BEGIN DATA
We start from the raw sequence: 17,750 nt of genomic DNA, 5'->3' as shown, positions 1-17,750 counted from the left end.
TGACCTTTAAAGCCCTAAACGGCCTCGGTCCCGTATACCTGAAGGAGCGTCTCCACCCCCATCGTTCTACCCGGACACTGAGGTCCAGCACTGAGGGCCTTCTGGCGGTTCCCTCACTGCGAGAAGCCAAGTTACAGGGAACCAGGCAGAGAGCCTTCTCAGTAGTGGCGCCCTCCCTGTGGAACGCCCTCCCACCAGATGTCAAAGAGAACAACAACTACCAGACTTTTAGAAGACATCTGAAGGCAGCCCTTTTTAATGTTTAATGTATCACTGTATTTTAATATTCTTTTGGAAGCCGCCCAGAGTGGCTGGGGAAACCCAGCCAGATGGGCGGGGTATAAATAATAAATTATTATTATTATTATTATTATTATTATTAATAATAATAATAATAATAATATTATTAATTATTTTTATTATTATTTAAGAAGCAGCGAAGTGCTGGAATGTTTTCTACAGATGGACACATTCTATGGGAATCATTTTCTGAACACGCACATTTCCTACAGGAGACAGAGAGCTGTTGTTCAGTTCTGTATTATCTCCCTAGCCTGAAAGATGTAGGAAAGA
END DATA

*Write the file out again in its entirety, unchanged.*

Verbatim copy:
We start from the raw sequence: 17,750 nt of genomic DNA, 5'->3' as shown, positions 1-17,750 counted from the left end.
TGACCTTTAAAGCCCTAAACGGCCTCGGTCCCGTATACCTGAAGGAGCGTCTCCACCCCCATCGTTCTACCCGGACACTGAGGTCCAGCACTGAGGGCCTTCTGGCGGTTCCCTCACTGCGAGAAGCCAAGTTACAGGGAACCAGGCAGAGAGCCTTCTCAGTAGTGGCGCCCTCCCTGTGGAACGCCCTCCCACCAGATGTCAAAGAGAACAACAACTACCAGACTTTTAGAAGACATCTGAAGGCAGCCCTTTTTAATGTTTAATGTATCACTGTATTTTAATATTCTTTTGGAAGCCGCCCAGAGTGGCTGGGGAAACCCAGCCAGATGGGCGGGGTATAAATAATAAATTATTATTATTATTATTATTATTATTATTAATAATAATAATAATAATAATATTATTAATTATTTTTATTATTATTTAAGAAGCAGCGAAGTGCTGGAATGTTTTCTACAGATGGACACATTCTATGGGAATCATTTTCTGAACACGCACATTTCCTACAGGAGACAGAGAGCTGTTGTTCAGTTCTGTATTATCTCCCTAGCCTGAAAGATGTAGGAAAGA